What, then, can be done? Simple regulatory solutions, like straightforwardly increasing capital requirements or imposing stringent large exposures limits, risk being disruptive in the short term and politically not viable. In broader terms, there are two sets of proposals on the table (for an assessment of potential measures, see European Systemic Risk Board 2015). The first, proposed by the German Council of Economic Experts (Andritzky et al. 2016, and in the latest issue of European Economy), is based on a principle of ‘horizontal discrimination’ between sovereign bonds, whereby risk weighting, large exposure provisions, or other regulatory measures should reflect the effective riskiness of member states, as measured by different rating mechanisms.
An alternative mechanism is instead based on a combination of ‘horizontal’ and ‘vertical’ discrimination (Brunnermeier et al. 2011, 2016, Corsetti et al. 2016). The paper by Marco Pagano in European Economy discusses this option. The idea is to introduce different regulatory treatments based on the riskiness of the sovereigns – in line with the proposal of the German Council of Economic Experts – but to create at the same time a risk free asset through pooling and tranching portfolios of sovereign bonds (‘vertical discrimination’).
There is no room to discuss the pros and cons of these proposals here, and we refer the reader to the pieces in European Economy and our editorial summarising the issue. In essence, we think that the combination between horizontal and vertical discrimination can be appealing for three reasons. First, it involves a mechanism of market-based risk sharing, because it creates a portfolio of sovereigns issued by all Eurozone member countries. Second, by introducing a ‘vertical’ risk discrimination among different tranches of the same diversified portfolio, it generates a large pool of low-risk assets (larger than otherwise), which are necessary to fulfil the needs of banks. Third, it reduces the risk of severe shortages in the demand of bonds in vulnerable countries, as might instead emerge under a pure horizontal mechanism.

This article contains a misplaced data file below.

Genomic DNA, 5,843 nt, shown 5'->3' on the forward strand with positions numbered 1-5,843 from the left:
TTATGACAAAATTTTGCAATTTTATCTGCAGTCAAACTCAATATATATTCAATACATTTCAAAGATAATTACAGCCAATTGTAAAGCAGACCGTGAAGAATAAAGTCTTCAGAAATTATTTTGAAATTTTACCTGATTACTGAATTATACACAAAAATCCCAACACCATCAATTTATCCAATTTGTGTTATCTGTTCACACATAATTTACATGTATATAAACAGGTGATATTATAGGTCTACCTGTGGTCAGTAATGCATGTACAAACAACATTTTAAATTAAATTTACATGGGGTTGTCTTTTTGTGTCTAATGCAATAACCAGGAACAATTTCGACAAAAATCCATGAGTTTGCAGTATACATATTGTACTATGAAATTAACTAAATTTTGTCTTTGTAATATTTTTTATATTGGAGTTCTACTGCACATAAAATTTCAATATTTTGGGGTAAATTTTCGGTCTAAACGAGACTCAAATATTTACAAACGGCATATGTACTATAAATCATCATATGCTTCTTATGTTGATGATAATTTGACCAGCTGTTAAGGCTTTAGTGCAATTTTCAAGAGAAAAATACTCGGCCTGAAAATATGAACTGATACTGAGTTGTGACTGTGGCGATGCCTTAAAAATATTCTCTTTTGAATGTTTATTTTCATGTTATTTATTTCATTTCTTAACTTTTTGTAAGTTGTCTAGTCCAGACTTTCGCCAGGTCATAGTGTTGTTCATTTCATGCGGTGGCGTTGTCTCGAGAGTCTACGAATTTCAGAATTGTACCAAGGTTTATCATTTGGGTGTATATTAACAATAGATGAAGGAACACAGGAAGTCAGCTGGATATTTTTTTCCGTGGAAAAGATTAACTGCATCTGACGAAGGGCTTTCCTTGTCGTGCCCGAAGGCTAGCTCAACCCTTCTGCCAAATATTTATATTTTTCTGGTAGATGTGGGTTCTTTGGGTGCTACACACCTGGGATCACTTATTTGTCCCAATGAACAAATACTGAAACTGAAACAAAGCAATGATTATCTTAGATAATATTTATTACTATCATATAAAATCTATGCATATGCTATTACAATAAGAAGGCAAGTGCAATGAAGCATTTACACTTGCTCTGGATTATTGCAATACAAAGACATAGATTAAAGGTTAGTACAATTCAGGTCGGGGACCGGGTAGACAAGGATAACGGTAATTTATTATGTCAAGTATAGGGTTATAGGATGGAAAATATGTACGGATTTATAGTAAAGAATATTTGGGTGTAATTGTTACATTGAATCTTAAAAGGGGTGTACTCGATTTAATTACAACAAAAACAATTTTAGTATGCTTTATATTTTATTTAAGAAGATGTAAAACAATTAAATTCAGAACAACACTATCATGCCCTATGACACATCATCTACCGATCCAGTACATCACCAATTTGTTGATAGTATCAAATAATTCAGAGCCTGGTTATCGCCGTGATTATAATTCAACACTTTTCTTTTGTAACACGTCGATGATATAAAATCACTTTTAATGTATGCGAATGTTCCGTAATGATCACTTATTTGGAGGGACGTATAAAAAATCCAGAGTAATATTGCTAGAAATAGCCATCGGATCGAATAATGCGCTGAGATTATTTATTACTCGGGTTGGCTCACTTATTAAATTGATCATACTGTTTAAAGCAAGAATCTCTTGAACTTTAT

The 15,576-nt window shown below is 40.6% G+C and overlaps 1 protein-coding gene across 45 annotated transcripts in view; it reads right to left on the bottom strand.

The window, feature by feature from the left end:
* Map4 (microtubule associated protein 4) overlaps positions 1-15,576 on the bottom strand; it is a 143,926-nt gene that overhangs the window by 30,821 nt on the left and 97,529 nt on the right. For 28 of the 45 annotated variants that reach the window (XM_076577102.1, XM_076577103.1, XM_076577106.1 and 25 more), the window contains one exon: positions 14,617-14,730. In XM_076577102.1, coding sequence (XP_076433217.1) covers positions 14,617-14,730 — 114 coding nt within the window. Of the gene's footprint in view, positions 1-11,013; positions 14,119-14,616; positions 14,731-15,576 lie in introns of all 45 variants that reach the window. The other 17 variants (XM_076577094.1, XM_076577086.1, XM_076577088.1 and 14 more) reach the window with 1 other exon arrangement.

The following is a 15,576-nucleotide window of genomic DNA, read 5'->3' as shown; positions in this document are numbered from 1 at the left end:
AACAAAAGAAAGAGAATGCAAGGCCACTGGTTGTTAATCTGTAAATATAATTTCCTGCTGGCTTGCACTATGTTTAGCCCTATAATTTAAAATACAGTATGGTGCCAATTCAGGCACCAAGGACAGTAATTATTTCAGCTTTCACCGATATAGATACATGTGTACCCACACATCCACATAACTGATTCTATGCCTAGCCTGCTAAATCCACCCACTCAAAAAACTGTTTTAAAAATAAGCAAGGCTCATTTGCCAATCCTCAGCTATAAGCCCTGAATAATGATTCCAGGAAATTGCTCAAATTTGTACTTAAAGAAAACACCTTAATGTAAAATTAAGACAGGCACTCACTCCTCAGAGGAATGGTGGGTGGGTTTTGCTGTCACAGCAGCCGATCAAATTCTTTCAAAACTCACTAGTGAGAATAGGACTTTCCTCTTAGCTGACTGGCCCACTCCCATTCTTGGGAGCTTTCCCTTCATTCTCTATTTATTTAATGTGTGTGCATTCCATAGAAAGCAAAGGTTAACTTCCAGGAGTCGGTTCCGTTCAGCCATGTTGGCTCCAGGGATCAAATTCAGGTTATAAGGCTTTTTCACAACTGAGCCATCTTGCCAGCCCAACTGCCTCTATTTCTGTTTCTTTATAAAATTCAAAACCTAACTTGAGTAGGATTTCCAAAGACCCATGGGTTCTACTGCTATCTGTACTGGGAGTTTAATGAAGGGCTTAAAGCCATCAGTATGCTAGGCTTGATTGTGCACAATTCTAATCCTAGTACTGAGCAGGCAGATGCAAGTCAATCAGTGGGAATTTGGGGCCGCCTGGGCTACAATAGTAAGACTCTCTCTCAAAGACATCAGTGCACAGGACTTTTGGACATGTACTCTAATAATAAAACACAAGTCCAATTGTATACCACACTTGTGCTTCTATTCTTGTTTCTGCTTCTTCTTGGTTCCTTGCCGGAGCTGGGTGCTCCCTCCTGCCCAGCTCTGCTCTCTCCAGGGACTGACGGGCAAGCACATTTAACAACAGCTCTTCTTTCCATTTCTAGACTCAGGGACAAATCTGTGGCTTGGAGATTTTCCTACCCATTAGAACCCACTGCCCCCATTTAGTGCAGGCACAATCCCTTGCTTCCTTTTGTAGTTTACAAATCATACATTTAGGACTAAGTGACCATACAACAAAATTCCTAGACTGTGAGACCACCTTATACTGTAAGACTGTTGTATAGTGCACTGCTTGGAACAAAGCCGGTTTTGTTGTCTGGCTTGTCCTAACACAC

Beware transition: Times must really be ‘normal’ and risk-sharing mechanisms fully loaded
One last issue to consider is transition. Reforming the regulation on banks’ sovereign expositions is not easy, and there are crucial costs in transition (and events like Brexit do not make the issue smoother) – since markets tend to frontload regulatory changes, even a slow path to a fully ‘horizontal’ risk discrimination could cause huge problems to banks and sovereigns. Increased risk weights might induce procyclical behaviour and jeopardise the already very slow recovery in lending. Limits to exposures, may generate large portfolios adjustments and large yields and prices gyrations in the Eurozone. As shown by Lanotte et al. in European Economy, the magnitude of these adjustments can be very sizeable.
So, whatever the directions of the reforms, times should really be ‘normal’ before implementing them. Action requires time, a very carefully designed transition, and ingenious institutional mechanisms. Moving forward, it could be very disruptive if clear steps to strengthen the framework for risk sharing within the Banking Union and among Eurozone countries are not undertaken at the same time.
Editors’ note: This column is derived from the editorial of the latest issue of European Economy, which examines the interactions between banks and sovereign risk, its building up during the crisis and the pros and cons of the policy proposals on the table to severe this loop and, more broadly, to finally complete the Banking Union.